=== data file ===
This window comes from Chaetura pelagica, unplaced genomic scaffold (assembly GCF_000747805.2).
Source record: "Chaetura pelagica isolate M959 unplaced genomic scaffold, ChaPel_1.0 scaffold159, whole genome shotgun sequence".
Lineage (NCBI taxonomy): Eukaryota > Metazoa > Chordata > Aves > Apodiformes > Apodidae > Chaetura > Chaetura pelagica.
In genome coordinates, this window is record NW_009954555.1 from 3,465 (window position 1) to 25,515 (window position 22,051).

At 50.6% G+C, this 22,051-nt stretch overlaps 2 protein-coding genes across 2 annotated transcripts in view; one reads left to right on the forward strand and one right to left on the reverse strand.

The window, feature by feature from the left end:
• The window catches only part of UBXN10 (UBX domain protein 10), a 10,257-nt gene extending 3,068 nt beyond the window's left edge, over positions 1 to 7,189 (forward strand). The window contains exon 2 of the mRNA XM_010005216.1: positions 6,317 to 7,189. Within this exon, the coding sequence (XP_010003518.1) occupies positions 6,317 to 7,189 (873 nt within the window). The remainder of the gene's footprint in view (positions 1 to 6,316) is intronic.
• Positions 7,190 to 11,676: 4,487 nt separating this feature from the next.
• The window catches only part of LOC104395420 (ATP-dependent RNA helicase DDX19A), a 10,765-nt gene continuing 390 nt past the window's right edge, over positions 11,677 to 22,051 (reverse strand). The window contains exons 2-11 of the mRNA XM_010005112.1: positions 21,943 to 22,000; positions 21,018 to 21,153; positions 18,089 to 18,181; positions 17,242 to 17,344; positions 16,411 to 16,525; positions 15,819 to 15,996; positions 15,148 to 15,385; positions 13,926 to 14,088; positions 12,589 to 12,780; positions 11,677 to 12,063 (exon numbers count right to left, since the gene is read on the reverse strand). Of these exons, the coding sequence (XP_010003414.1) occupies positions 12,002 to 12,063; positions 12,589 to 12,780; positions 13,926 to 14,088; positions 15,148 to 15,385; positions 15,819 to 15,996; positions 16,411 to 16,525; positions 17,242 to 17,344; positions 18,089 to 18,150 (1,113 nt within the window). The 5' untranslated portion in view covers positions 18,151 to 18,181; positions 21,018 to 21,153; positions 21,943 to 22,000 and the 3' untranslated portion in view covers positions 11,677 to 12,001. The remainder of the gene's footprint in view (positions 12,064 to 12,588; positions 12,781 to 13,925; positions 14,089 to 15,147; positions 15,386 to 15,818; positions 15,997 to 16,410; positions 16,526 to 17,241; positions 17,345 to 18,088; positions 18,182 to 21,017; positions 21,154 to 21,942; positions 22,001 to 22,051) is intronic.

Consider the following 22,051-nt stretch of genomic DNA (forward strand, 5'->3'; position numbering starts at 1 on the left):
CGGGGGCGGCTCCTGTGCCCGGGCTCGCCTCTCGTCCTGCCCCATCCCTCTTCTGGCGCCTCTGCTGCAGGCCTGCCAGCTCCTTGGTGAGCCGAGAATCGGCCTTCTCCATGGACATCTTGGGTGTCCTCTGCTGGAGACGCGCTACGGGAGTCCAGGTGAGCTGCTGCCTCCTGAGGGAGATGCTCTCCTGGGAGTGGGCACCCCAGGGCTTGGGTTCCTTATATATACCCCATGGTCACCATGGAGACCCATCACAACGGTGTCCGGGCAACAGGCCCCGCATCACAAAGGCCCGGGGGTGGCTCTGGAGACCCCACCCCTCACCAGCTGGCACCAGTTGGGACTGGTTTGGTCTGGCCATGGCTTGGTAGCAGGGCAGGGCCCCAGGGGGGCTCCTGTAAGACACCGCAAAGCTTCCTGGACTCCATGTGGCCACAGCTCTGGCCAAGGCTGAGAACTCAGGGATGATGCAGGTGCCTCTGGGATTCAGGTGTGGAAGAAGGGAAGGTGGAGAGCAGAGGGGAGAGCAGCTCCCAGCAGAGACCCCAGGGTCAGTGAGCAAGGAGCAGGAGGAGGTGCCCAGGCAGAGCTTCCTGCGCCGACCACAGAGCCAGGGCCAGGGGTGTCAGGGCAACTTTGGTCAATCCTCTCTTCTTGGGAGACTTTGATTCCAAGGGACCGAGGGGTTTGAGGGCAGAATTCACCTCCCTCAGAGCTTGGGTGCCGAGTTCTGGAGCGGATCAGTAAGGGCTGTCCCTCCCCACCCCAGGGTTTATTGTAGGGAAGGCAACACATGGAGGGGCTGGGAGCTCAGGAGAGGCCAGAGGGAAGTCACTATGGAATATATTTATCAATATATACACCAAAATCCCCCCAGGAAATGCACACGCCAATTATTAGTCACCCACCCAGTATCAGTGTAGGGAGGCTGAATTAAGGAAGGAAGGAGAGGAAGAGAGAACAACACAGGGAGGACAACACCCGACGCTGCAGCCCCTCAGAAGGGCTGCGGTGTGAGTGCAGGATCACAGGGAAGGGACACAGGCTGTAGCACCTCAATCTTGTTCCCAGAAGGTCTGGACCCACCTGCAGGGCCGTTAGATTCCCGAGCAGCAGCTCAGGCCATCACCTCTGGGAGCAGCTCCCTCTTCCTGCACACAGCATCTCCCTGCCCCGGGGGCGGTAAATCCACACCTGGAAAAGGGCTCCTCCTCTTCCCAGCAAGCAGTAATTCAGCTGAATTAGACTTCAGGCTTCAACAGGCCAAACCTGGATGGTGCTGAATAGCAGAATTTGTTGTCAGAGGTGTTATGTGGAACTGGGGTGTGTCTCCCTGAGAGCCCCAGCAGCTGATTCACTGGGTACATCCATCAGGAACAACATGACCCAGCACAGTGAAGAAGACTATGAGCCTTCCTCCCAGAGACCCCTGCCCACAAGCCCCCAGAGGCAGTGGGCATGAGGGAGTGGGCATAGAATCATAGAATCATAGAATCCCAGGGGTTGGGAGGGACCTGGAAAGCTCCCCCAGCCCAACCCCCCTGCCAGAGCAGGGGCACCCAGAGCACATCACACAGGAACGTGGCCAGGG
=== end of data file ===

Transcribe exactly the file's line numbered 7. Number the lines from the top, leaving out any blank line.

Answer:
• The window catches only part of UBXN10 (UBX domain protein 10), a 10,257-nt gene extending 3,068 nt beyond the window's left edge, over positions 1 to 7,189 (forward strand). The window contains exon 2 of the mRNA XM_010005216.1: positions 6,317 to 7,189. Within this exon, the coding sequence (XP_010003518.1) occupies positions 6,317 to 7,189 (873 nt within the window). The remainder of the gene's footprint in view (positions 1 to 6,316) is intronic.